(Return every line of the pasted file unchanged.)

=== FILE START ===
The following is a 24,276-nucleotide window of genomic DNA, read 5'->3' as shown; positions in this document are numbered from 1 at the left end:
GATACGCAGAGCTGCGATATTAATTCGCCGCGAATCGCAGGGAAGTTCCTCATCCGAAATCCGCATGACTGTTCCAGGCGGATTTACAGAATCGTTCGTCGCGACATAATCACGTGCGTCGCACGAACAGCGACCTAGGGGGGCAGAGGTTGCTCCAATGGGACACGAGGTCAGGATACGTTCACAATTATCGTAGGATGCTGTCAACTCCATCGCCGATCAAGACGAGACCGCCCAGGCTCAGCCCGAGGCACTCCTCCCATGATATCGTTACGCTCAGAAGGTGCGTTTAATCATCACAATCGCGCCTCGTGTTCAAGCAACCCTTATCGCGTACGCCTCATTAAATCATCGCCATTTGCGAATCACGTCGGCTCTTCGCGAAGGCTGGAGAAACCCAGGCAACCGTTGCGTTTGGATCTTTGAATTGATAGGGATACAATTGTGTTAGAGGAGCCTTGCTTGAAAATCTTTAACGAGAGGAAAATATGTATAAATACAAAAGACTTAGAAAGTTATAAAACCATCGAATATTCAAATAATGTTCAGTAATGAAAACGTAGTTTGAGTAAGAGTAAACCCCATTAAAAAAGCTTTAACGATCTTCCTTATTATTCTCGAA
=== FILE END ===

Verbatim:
The following is a 24,276-nucleotide window of genomic DNA, read 5'->3' as shown; positions in this document are numbered from 1 at the left end:
GATACGCAGAGCTGCGATATTAATTCGCCGCGAATCGCAGGGAAGTTCCTCATCCGAAATCCGCATGACTGTTCCAGGCGGATTTACAGAATCGTTCGTCGCGACATAATCACGTGCGTCGCACGAACAGCGACCTAGGGGGGCAGAGGTTGCTCCAATGGGACACGAGGTCAGGATACGTTCACAATTATCGTAGGATGCTGTCAACTCCATCGCCGATCAAGACGAGACCGCCCAGGCTCAGCCCGAGGCACTCCTCCCATGATATCGTTACGCTCAGAAGGTGCGTTTAATCATCACAATCGCGCCTCGTGTTCAAGCAACCCTTATCGCGTACGCCTCATTAAATCATCGCCATTTGCGAATCACGTCGGCTCTTCGCGAAGGCTGGAGAAACCCAGGCAACCGTTGCGTTTGGATCTTTGAATTGATAGGGATACAATTGTGTTAGAGGAGCCTTGCTTGAAAATCTTTAACGAGAGGAAAATATGTATAAATACAAAAGACTTAGAAAGTTATAAAACCATCGAATATTCAAATAATGTTCAGTAATGAAAACGTAGTTTGAGTAAGAGTAAACCCCATTAAAAAAGCTTTAACGATCTTCCTTATTATTCTCGAA